Kristin Nicholson | November 2, 2022
As we make our way through leftover Halloween candy and await the outcome of next week’s midterm elections, it’s never too early to start thinking about what’s ahead in the lame duck Congress.
Last week’s brutal attack on Speaker Pelosi’s husband, whose alleged assailant has acknowledged he was after the Speaker herself, has raised alarm among members of Congress and led the Capitol Police Chief to urge additional funding to increase security around members and their families. Expect to see more on funding and possible expanded protections during the lame duck.
Of course, perennial must-pass items like an omnibus appropriations bill and the National Defense Authorization Act will make appearances during the post-election session. Other possibilities include disaster-relief funding, a same-sex marriage bill, electoral certification reforms and limits on stock trades by members of Congress. If that’s not enough, brace yourselves for the potential return of reconciliation – this time to raise the debt limit.
The contours of the 118th Congress will continue to be shaped after the elections as well, as the parties elect their leaders for the new Congress. House Republicans are planning their leadership elections for the week of November 14th, while Democrats will likely hold off until after Thanksgiving. If you want help keeping track of all these changes and understanding the political landscape and legislative agenda ahead, be sure to sign up for our New Congress class. We would also love to bring a tailored version of the class to your office or agency – just let us know how we can help.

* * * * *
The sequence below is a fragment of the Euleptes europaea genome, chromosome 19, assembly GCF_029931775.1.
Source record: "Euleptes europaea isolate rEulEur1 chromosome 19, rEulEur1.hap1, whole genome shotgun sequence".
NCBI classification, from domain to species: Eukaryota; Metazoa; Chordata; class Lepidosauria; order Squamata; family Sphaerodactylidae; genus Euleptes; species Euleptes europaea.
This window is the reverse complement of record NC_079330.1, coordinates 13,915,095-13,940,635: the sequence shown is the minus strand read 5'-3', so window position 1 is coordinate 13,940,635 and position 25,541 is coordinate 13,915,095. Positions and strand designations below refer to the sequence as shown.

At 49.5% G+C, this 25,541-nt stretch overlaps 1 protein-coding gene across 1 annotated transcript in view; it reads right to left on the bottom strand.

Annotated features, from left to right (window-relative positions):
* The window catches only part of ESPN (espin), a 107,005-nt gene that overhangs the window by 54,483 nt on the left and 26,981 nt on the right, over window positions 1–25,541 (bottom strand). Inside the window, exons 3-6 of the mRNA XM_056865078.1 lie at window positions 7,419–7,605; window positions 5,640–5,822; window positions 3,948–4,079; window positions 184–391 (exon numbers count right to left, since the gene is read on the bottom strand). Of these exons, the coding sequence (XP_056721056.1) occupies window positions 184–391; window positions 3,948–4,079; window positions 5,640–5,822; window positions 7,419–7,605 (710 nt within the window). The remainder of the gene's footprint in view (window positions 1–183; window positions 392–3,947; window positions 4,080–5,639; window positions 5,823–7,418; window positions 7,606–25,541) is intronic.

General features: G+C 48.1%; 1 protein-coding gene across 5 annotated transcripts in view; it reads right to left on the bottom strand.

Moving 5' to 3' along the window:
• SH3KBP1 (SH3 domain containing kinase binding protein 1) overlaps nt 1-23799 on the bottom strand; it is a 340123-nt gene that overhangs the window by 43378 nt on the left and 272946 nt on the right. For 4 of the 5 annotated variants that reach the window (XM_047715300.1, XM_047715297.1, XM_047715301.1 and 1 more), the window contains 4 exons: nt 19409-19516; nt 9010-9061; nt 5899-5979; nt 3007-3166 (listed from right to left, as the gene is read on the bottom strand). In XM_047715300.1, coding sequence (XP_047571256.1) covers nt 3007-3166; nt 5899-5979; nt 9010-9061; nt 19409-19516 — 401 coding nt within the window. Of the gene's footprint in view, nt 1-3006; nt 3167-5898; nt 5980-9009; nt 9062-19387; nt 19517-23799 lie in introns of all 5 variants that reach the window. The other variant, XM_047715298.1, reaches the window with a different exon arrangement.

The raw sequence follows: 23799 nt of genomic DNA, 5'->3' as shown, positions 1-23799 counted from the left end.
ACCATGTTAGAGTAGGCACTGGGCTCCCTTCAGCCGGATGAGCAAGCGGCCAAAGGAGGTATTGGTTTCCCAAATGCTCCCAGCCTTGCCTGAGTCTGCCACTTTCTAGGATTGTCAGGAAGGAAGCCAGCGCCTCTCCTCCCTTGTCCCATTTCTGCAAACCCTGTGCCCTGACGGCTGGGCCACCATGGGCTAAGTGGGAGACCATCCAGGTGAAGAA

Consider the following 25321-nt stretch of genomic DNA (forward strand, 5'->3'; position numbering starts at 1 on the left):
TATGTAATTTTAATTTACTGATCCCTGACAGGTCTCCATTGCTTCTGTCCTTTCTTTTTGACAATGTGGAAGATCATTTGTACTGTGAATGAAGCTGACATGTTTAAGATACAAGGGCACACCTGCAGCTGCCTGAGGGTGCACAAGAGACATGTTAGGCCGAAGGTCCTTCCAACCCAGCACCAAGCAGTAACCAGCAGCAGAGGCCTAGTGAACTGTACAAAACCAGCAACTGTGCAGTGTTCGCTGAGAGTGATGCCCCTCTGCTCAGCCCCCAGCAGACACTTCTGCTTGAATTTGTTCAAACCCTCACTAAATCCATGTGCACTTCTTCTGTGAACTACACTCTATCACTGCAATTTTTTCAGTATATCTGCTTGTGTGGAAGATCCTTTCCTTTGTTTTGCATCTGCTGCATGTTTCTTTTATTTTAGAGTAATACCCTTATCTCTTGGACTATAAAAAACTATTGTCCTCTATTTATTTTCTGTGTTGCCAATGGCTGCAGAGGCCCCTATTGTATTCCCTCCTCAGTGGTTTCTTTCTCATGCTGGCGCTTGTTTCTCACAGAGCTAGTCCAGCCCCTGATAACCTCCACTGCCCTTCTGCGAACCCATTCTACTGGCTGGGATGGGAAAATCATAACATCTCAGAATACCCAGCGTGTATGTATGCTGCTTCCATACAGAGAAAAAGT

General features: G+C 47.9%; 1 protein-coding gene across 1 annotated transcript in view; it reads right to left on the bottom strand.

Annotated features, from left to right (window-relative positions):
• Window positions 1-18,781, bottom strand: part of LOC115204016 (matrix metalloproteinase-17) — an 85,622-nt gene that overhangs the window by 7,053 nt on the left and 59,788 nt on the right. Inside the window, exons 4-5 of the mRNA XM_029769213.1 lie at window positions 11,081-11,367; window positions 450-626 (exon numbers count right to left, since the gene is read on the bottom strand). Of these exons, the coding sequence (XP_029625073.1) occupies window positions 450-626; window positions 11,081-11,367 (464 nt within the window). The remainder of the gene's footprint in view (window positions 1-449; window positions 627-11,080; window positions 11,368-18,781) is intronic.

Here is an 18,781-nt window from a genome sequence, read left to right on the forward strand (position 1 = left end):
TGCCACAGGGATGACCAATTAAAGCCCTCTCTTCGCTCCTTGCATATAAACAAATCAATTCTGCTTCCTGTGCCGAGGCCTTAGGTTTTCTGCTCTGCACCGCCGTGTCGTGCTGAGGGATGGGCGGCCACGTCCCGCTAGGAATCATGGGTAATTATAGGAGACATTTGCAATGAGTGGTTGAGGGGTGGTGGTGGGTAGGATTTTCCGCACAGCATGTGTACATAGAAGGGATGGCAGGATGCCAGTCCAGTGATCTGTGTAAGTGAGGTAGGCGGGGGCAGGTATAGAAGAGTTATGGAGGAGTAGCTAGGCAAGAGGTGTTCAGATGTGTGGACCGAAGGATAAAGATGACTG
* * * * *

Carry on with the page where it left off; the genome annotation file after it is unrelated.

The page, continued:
Yesterday Senior Fellows Laura Blessing and Josh Huder had Professor Matt Green on our “Congress, Two Beers In” podcast to talk about his (and Jeff Crouch’s) book on Newt Gingrich. They got into the larger congressional career of this transformational character, and how much he did -and didn’t- change Congress. And finally, I’m happy to share a contribution this month from Non-Resident Senior Fellow Susan Sullivan Lagon, explaining the background and stakes of the Moore v. Harper case before the Supreme Court. This is a critical issue with far-reaching impacts, and I hope you’ll take the time to read Dr. Lagon’s piece.
All the best,
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